Are you one of those people with a variety of seemingly conflicting interests? Do you love to dance but also love math? Or perhaps you love animals, but also love building things and playing the trumpet. Do you have a pastor’s heart with a love for fishing and business? Maybe you want to be a doctor but also love singing. The God who created the universe also created you, and you are not boring! The incredible variety in creation was not just reserved for rainforests, oceans and the stars in the sky, but was displayed most perfectly in you.
Most of us, when we were children, displayed a variety of interests and talents. We could ride bikes, draw, or speak, and write well. Maybe we loved counting, building and measuring things. Or maybe we spent our time quietly and deeply thinking and feeling, observing and learning. Whatever the giftings and interests we have revealed God’s gifts to us. Part of who He created us to be and a sign of how much He was invested in creating us. Like an expensive car, God created each of us with all sorts of beautiful additions!
Now fast forward to school, or better yet the end of high school. Now you are expected to choose. Out of all the interests your heavenly Father gave you, you need to pick one and invest in that one, become that identity. And you get bonus points and respect if it will make you a lot of money. Highschool is 30 years ago for me and I can still feel the pressure of feeling like I needed to choose what I would be investing the majority of my time and money into at 18. I was told by , school, parents and well-meaning people in my life that I simply could not invest in all my interests and talents. That I should pick one, preferably the one that made the most money, then make my other talents hobbies. That would set me up for the most financial success and security, while not sacrificing who I was too much. But I basically had too many interests, so I had to choose which I would be.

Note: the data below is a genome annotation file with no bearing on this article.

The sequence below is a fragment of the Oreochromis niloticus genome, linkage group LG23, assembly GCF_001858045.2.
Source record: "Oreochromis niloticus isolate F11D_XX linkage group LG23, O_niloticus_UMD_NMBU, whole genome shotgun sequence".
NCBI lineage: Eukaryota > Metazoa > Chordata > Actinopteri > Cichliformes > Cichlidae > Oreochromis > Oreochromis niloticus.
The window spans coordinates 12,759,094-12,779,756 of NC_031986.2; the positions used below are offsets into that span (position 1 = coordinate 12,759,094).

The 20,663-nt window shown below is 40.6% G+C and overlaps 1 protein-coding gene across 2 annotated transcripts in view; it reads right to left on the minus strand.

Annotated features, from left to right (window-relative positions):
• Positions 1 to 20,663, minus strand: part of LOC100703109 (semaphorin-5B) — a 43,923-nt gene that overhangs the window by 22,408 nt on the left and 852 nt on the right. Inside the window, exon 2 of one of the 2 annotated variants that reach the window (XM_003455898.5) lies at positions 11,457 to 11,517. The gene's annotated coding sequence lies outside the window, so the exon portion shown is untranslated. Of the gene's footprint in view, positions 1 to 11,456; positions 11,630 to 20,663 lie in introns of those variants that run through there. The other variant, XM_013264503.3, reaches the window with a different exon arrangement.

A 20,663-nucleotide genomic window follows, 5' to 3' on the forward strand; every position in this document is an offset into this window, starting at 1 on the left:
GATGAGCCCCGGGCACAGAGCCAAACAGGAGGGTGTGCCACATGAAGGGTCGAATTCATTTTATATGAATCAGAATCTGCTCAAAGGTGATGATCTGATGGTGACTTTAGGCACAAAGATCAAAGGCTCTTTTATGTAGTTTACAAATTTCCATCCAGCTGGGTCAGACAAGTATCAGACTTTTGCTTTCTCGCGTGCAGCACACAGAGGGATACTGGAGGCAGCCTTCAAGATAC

Can anyone relate to this? Didi God make a mistake? Should our heavenly Father have just given us one or two interests, making sure of course that they were financially viable ones? Then we could fit with the system.
No, of course not. God didn’t look at you and say, “Oops, I gave them too many interests, now they will have to ignore most of them and pick one.” And God certainly didn’t evaluate how He made us based on whether or not we could be financially secure. , He may have made us financially savvy, but I guarantee you in wasn’t for your own security. He wants to be that Himself.